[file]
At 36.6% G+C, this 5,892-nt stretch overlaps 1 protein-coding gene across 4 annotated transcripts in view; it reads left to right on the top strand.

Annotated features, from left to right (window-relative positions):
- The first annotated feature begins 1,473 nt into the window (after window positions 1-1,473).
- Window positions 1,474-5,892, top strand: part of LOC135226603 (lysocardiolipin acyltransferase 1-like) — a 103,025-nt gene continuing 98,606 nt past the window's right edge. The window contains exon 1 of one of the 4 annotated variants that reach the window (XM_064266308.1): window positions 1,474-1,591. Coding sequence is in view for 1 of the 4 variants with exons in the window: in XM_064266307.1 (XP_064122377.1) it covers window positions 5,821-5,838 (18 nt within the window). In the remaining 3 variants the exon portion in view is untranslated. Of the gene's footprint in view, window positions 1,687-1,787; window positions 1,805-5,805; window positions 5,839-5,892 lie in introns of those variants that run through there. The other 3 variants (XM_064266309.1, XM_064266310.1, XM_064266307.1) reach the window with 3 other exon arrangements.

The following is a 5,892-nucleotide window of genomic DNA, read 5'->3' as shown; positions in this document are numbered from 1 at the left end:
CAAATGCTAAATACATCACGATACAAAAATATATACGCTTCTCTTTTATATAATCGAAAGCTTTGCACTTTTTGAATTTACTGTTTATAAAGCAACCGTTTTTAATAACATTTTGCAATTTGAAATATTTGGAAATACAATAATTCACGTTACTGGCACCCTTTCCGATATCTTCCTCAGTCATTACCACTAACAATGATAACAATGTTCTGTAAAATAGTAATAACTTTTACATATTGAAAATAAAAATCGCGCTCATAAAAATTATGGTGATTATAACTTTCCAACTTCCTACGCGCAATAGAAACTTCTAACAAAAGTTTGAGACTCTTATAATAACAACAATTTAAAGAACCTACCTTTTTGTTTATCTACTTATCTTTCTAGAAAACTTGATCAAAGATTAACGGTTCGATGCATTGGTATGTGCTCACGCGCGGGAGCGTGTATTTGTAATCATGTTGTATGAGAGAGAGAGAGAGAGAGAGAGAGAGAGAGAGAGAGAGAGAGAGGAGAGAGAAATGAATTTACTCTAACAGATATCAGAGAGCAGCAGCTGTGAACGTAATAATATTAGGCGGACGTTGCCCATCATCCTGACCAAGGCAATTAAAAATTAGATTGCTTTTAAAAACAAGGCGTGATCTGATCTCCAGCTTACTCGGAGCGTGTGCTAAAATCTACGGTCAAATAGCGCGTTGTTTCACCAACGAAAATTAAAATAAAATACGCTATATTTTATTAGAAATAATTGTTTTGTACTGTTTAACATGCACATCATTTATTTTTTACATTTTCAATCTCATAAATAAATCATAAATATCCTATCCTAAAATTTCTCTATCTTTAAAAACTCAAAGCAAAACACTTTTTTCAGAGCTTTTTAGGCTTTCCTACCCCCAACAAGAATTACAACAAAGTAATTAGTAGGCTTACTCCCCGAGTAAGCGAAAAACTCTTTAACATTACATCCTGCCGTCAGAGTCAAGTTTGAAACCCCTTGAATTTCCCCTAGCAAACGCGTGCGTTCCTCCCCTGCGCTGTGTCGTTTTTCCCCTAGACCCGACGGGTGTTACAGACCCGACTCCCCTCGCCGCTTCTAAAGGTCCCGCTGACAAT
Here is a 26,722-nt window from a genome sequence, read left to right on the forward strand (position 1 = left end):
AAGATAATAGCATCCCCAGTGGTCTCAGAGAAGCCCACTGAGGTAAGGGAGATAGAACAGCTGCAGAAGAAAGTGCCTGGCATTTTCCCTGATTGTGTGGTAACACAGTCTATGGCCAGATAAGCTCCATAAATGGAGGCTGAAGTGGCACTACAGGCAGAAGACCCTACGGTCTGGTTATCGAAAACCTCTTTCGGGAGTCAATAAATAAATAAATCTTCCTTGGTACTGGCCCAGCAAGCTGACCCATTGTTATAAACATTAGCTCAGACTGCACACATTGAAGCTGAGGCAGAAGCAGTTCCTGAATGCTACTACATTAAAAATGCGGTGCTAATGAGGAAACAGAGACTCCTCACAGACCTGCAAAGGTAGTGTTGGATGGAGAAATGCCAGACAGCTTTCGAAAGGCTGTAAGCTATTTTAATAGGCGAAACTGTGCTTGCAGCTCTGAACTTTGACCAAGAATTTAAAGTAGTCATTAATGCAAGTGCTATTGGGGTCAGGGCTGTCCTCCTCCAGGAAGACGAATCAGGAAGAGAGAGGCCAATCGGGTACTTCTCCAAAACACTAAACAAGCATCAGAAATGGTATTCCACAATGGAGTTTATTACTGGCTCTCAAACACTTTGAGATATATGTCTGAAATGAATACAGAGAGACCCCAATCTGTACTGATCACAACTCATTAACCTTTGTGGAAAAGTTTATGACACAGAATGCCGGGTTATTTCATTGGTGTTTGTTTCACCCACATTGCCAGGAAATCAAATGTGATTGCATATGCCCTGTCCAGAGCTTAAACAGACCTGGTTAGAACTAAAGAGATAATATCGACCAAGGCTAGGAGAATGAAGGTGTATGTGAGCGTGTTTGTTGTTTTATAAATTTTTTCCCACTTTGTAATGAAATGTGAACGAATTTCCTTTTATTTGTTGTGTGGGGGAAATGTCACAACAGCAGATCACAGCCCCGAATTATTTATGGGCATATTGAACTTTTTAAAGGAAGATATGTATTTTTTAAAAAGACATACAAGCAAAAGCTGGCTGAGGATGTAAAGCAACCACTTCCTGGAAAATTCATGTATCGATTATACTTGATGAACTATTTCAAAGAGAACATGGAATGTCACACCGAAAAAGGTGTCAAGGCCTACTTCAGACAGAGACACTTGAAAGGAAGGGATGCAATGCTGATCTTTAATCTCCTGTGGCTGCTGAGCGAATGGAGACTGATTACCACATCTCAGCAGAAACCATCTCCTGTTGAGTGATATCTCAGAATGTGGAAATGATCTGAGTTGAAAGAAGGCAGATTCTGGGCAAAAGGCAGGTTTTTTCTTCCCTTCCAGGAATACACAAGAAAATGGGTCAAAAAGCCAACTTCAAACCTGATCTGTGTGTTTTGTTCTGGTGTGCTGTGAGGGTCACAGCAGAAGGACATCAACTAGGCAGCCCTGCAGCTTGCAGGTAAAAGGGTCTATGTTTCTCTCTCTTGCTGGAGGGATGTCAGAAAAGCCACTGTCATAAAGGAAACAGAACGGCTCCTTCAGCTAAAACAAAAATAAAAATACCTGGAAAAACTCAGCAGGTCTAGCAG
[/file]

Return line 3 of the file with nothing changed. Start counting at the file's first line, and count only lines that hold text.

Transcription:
- The first annotated feature begins 1,473 nt into the window (after window positions 1-1,473).